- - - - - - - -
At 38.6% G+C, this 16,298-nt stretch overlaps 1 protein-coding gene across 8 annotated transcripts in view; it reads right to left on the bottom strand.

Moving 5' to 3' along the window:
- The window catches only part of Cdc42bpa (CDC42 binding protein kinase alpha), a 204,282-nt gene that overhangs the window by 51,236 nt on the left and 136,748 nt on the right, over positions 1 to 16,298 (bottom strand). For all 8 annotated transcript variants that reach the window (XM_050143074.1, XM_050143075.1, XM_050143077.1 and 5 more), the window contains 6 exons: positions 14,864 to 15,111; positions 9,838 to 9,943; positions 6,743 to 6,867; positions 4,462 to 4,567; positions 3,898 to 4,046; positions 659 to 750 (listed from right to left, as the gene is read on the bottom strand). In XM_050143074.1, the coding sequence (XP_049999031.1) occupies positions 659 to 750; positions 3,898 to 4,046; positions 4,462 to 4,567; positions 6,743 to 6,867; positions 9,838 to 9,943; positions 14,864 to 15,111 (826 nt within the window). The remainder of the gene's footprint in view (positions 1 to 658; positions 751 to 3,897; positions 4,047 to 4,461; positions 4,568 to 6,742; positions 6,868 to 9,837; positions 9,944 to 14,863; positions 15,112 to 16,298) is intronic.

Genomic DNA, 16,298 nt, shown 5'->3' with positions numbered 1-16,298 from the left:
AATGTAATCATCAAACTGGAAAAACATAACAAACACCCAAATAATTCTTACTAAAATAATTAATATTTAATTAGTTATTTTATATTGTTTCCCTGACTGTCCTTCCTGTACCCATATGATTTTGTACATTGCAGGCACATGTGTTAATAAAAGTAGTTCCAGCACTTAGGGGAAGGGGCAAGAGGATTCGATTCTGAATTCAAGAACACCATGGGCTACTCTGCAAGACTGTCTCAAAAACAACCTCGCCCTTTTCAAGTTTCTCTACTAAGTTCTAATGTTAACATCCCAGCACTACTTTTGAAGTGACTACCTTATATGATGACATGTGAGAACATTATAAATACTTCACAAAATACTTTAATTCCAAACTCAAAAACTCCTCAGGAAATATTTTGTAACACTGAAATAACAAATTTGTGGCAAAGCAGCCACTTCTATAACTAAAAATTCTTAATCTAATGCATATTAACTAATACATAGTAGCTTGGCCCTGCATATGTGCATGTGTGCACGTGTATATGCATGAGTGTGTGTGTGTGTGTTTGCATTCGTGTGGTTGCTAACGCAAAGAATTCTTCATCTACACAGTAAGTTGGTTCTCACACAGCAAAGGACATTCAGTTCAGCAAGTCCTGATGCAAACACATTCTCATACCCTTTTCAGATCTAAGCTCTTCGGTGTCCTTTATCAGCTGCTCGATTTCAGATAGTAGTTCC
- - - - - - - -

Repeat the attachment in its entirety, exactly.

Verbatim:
At 38.6% G+C, this 16,298-nt stretch overlaps 1 protein-coding gene across 8 annotated transcripts in view; it reads right to left on the bottom strand.

Moving 5' to 3' along the window:
- The window catches only part of Cdc42bpa (CDC42 binding protein kinase alpha), a 204,282-nt gene that overhangs the window by 51,236 nt on the left and 136,748 nt on the right, over positions 1 to 16,298 (bottom strand). For all 8 annotated transcript variants that reach the window (XM_050143074.1, XM_050143075.1, XM_050143077.1 and 5 more), the window contains 6 exons: positions 14,864 to 15,111; positions 9,838 to 9,943; positions 6,743 to 6,867; positions 4,462 to 4,567; positions 3,898 to 4,046; positions 659 to 750 (listed from right to left, as the gene is read on the bottom strand). In XM_050143074.1, the coding sequence (XP_049999031.1) occupies positions 659 to 750; positions 3,898 to 4,046; positions 4,462 to 4,567; positions 6,743 to 6,867; positions 9,838 to 9,943; positions 14,864 to 15,111 (826 nt within the window). The remainder of the gene's footprint in view (positions 1 to 658; positions 751 to 3,897; positions 4,047 to 4,461; positions 4,568 to 6,742; positions 6,868 to 9,837; positions 9,944 to 14,863; positions 15,112 to 16,298) is intronic.

Genomic DNA, 16,298 nt, shown 5'->3' with positions numbered 1-16,298 from the left:
AATGTAATCATCAAACTGGAAAAACATAACAAACACCCAAATAATTCTTACTAAAATAATTAATATTTAATTAGTTATTTTATATTGTTTCCCTGACTGTCCTTCCTGTACCCATATGATTTTGTACATTGCAGGCACATGTGTTAATAAAAGTAGTTCCAGCACTTAGGGGAAGGGGCAAGAGGATTCGATTCTGAATTCAAGAACACCATGGGCTACTCTGCAAGACTGTCTCAAAAACAACCTCGCCCTTTTCAAGTTTCTCTACTAAGTTCTAATGTTAACATCCCAGCACTACTTTTGAAGTGACTACCTTATATGATGACATGTGAGAACATTATAAATACTTCACAAAATACTTTAATTCCAAACTCAAAAACTCCTCAGGAAATATTTTGTAACACTGAAATAACAAATTTGTGGCAAAGCAGCCACTTCTATAACTAAAAATTCTTAATCTAATGCATATTAACTAATACATAGTAGCTTGGCCCTGCATATGTGCATGTGTGCACGTGTATATGCATGAGTGTGTGTGTGTGTGTTTGCATTCGTGTGGTTGCTAACGCAAAGAATTCTTCATCTACACAGTAAGTTGGTTCTCACACAGCAAAGGACATTCAGTTCAGCAAGTCCTGATGCAAACACATTCTCATACCCTTTTCAGATCTAAGCTCTTCGGTGTCCTTTATCAGCTGCTCGATTTCAGATAGTAGTTCC